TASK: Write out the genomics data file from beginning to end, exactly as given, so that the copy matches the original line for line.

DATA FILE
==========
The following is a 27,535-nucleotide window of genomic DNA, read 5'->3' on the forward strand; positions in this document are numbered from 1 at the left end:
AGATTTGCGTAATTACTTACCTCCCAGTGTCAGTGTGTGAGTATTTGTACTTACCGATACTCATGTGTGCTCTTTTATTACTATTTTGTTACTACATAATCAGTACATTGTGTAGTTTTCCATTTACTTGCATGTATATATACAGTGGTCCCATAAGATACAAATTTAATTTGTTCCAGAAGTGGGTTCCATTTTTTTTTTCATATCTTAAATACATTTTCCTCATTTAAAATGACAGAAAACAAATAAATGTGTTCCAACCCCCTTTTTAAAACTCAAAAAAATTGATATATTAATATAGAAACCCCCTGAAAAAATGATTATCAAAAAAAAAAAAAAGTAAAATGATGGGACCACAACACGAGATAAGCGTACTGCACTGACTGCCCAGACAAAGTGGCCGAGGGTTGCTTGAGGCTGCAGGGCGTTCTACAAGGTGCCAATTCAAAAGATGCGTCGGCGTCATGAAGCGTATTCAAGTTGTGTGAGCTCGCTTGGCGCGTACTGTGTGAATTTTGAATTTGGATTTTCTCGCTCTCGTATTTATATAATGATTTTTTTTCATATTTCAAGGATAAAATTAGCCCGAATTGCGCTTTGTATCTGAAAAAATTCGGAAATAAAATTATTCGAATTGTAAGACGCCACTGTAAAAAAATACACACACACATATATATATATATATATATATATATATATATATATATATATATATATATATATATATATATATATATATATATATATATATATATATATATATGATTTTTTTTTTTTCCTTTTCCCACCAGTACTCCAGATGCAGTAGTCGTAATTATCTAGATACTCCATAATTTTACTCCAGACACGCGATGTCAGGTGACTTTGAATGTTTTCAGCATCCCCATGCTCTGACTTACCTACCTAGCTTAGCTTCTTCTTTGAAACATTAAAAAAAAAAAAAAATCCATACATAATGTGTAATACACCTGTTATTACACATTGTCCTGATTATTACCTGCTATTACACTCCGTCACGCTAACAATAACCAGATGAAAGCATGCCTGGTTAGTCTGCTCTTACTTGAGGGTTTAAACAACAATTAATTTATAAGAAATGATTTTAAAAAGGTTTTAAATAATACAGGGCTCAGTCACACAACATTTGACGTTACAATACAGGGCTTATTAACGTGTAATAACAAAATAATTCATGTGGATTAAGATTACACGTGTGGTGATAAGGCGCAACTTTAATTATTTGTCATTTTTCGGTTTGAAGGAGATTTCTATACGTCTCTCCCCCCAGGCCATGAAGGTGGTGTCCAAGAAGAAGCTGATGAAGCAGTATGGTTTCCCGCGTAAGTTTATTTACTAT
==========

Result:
The following is a 27,535-nucleotide window of genomic DNA, read 5'->3' on the forward strand; positions in this document are numbered from 1 at the left end:
AGATTTGCGTAATTACTTACCTCCCAGTGTCAGTGTGTGAGTATTTGTACTTACCGATACTCATGTGTGCTCTTTTATTACTATTTTGTTACTACATAATCAGTACATTGTGTAGTTTTCCATTTACTTGCATGTATATATACAGTGGTCCCATAAGATACAAATTTAATTTGTTCCAGAAGTGGGTTCCATTTTTTTTTTCATATCTTAAATACATTTTCCTCATTTAAAATGACAGAAAACAAATAAATGTGTTCCAACCCCCTTTTTAAAACTCAAAAAAATTGATATATTAATATAGAAACCCCCTGAAAAAATGATTATCAAAAAAAAAAAAAAGTAAAATGATGGGACCACAACACGAGATAAGCGTACTGCACTGACTGCCCAGACAAAGTGGCCGAGGGTTGCTTGAGGCTGCAGGGCGTTCTACAAGGTGCCAATTCAAAAGATGCGTCGGCGTCATGAAGCGTATTCAAGTTGTGTGAGCTCGCTTGGCGCGTACTGTGTGAATTTTGAATTTGGATTTTCTCGCTCTCGTATTTATATAATGATTTTTTTTCATATTTCAAGGATAAAATTAGCCCGAATTGCGCTTTGTATCTGAAAAAATTCGGAAATAAAATTATTCGAATTGTAAGACGCCACTGTAAAAAAATACACACACACATATATATATATATATATATATATATATATATATATATATATATATATATATATATATATATATATATATATATATATATATATATATATATATGATTTTTTTTTTTTCCTTTTCCCACCAGTACTCCAGATGCAGTAGTCGTAATTATCTAGATACTCCATAATTTTACTCCAGACACGCGATGTCAGGTGACTTTGAATGTTTTCAGCATCCCCATGCTCTGACTTACCTACCTAGCTTAGCTTCTTCTTTGAAACATTAAAAAAAAAAAAAAATCCATACATAATGTGTAATACACCTGTTATTACACATTGTCCTGATTATTACCTGCTATTACACTCCGTCACGCTAACAATAACCAGATGAAAGCATGCCTGGTTAGTCTGCTCTTACTTGAGGGTTTAAACAACAATTAATTTATAAGAAATGATTTTAAAAAGGTTTTAAATAATACAGGGCTCAGTCACACAACATTTGACGTTACAATACAGGGCTTATTAACGTGTAATAACAAAATAATTCATGTGGATTAAGATTACACGTGTGGTGATAAGGCGCAACTTTAATTATTTGTCATTTTTCGGTTTGAAGGAGATTTCTATACGTCTCTCCCCCCAGGCCATGAAGGTGGTGTCCAAGAAGAAGCTGATGAAGCAGTATGGTTTCCCGCGTAAGTTTATTTACTAT